Guest's blog

Why, sometimes, we need to collect invertebrates and our code of conduct for doing so

Collecting invertebrates using sweep nets during an FSC BioLinks course, 2018

New blog by Holly Dillon. Collecting is essential for the study of most invertebrate taxa because most of them are so small they require microscopic examination to accurately identify them to species level. Many people think this seems a bit backwards because we have to kill things in order to study them and, in the current biodiversity crisis, surely killing things is the last thing we should be doing? This is not necessarily the case when it comes to invertebrates.

Nomenclature Glossary for Invertebrates

Glossary for InvertebratesBioLink's TCV trainee, Holly Dillon writes: "One thing I’ve realised from attending the Biolinks courses over the past few months is that it’s not always the collection of specimens or microscopic examination that puts people off invertebrate ID, some people seem to almost have a mental block and feel out of depth whenever any binomial names (or Latin/scientific names) are mentioned. Binomial nomenclature is a formal system for naming species and it was put in place to avoid confusion, not cause it."  Check out Holly's new glossary that explains some more of these commonly used Latin and Greek words and their translations.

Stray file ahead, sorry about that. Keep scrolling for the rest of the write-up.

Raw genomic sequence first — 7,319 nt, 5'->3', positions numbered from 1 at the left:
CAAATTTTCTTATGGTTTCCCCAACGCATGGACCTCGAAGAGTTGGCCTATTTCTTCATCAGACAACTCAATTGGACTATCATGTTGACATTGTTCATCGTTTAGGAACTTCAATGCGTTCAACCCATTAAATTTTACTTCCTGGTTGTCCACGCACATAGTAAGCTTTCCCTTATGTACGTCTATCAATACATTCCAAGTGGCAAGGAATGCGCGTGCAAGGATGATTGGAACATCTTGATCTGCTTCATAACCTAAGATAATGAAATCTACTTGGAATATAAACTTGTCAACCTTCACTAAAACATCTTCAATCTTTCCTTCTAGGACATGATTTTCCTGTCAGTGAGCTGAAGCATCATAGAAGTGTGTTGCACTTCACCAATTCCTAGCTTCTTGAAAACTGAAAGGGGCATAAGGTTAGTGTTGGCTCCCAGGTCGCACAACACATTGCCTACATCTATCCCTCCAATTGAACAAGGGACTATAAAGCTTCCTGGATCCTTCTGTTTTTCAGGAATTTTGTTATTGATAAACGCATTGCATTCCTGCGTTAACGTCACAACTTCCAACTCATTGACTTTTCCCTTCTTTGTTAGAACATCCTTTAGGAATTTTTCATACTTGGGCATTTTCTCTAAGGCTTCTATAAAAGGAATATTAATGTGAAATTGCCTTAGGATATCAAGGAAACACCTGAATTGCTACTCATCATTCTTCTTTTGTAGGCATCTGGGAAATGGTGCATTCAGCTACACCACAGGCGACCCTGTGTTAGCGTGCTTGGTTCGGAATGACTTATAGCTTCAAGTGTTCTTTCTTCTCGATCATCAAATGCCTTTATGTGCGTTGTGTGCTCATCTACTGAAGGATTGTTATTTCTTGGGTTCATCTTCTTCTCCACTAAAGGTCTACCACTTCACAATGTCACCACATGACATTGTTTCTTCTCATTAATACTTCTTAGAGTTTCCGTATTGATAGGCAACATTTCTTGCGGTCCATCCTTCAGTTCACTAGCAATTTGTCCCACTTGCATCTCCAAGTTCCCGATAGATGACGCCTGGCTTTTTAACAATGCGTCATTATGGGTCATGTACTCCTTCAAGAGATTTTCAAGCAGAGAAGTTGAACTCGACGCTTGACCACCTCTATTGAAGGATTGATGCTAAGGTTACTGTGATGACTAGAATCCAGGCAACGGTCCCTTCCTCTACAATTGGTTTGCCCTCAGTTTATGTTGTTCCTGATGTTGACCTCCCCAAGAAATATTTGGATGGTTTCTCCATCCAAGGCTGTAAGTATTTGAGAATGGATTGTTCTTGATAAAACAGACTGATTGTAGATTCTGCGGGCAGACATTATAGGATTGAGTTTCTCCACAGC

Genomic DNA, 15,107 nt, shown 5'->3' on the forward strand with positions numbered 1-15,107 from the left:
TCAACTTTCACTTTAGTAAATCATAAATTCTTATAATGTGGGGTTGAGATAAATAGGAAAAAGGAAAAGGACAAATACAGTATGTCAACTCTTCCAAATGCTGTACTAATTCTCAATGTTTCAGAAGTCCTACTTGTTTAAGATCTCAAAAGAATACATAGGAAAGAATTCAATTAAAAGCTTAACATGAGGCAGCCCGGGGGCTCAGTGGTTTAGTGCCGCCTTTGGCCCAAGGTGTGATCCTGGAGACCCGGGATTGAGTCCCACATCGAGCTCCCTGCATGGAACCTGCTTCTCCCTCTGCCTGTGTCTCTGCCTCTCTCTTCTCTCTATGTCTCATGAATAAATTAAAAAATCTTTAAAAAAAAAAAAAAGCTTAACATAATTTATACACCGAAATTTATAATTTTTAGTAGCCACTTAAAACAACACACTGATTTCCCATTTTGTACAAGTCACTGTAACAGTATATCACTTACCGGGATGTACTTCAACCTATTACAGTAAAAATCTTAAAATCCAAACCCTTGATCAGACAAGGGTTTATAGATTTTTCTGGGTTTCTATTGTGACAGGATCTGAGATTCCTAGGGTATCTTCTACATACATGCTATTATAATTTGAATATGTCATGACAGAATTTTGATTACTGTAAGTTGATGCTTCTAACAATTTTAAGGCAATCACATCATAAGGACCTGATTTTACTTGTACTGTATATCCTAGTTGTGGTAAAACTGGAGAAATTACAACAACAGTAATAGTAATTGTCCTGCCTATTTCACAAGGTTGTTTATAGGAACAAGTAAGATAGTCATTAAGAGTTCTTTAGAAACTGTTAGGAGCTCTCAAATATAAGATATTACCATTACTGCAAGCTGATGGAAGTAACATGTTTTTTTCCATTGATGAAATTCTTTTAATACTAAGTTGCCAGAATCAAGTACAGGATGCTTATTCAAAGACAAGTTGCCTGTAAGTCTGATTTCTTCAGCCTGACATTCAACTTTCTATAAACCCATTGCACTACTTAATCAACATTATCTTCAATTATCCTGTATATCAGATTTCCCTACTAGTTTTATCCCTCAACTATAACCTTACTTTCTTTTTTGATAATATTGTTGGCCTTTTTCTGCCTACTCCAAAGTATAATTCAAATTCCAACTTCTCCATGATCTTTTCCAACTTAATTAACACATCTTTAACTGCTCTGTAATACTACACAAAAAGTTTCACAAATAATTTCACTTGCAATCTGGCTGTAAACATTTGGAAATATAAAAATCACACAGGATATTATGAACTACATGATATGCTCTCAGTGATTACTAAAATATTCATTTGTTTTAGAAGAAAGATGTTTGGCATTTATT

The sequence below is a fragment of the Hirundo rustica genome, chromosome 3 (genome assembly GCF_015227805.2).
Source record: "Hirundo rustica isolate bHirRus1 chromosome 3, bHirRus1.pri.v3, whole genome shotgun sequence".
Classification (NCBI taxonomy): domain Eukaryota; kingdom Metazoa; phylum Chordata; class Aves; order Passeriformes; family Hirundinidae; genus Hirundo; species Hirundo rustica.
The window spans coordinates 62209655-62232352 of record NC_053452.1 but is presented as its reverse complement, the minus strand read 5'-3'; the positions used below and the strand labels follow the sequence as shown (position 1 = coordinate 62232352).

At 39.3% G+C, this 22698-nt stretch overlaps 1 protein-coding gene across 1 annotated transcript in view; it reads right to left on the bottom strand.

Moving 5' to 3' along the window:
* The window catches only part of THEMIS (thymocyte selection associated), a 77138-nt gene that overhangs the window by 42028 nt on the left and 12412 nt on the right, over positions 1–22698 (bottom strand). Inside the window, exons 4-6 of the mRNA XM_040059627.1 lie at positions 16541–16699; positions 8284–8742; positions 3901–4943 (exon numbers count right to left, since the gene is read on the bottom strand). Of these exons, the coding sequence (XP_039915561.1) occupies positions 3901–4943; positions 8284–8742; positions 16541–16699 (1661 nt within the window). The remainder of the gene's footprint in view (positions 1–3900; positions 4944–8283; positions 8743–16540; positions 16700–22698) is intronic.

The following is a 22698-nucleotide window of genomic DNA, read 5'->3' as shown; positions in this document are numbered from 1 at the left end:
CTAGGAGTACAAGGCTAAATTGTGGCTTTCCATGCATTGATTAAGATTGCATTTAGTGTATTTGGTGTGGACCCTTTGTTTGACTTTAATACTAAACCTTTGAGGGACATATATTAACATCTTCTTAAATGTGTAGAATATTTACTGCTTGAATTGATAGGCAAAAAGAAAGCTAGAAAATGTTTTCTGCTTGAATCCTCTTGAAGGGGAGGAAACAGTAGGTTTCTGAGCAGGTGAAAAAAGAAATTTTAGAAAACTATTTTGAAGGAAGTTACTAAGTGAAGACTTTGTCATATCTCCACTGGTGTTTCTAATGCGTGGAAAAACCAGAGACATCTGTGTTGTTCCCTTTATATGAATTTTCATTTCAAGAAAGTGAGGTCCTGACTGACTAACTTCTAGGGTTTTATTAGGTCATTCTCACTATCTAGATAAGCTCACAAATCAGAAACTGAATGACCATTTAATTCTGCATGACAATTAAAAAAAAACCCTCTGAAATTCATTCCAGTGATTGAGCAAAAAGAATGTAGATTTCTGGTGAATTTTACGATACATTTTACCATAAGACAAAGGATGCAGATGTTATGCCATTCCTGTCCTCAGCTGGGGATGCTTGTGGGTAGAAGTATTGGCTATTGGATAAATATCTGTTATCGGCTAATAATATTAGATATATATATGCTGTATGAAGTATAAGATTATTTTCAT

The joy of recording

London Recorders Day 2018Guest blog by Maria Longley. London Recorders’ Day is a 1-day event to celebrate wildlife recording in London happening on the 10th of November 2018. It is collaboratively organised by GiGL, FSC, and NHM. Our keynote address this year will be from David Lindo who many of us know as the Urban Birder. As a keen birder and someone with many years of experience of wildlife recording we thought he was the perfect person to kick start the day of celebrating recording in London.

BeeBlitzes, Bumblebees and other Bizarre Adventures

Guest blog by Rosa Pietroiusti. A young person’s tale of gaining expePhoto (c) Henry Uptonrience in conservation with the Bumblebee Conservation Trust, and what she found along the way…

Looking for a career in conservation?

Katy Potts leading a BioLinks coures

Guest blog by Roger Morris. There is fierce competition for jobs in conservation, so the big question is ‘how to make yourself stand out from the crowd?’ The answer is to put yourself in the shoes of the team tasked with sifting all those applications. I used to do this job as part of recruiting new staff, and it was incredibly difficult.

 

For the love of flies

Marin Harvey teaching on a Learn to Love flies workshopGuest blog by Martin Harvey. The BioLinks project has taken a fresh look at how we can encourage people to follow a pathway towards expertise in some of the more neglected insect groups. This pathway starts with the “Learn to love ...” courses, which give people an introduction to a species group and its natural history, without going too far into complex technical terms and concepts.

Plugin the gap...reflections on teaching QGIS for the FSC. Guest blog by Matt Davies

Matt Davies, FSC Associate TutorGuest blog by Matt Davies. I like maps. I always have. I can thank both my father, a town planner, and the Scouts for nurturing my interest. With such a background, it’s no surprise that that during my university degrees I developed an interest in GIS!

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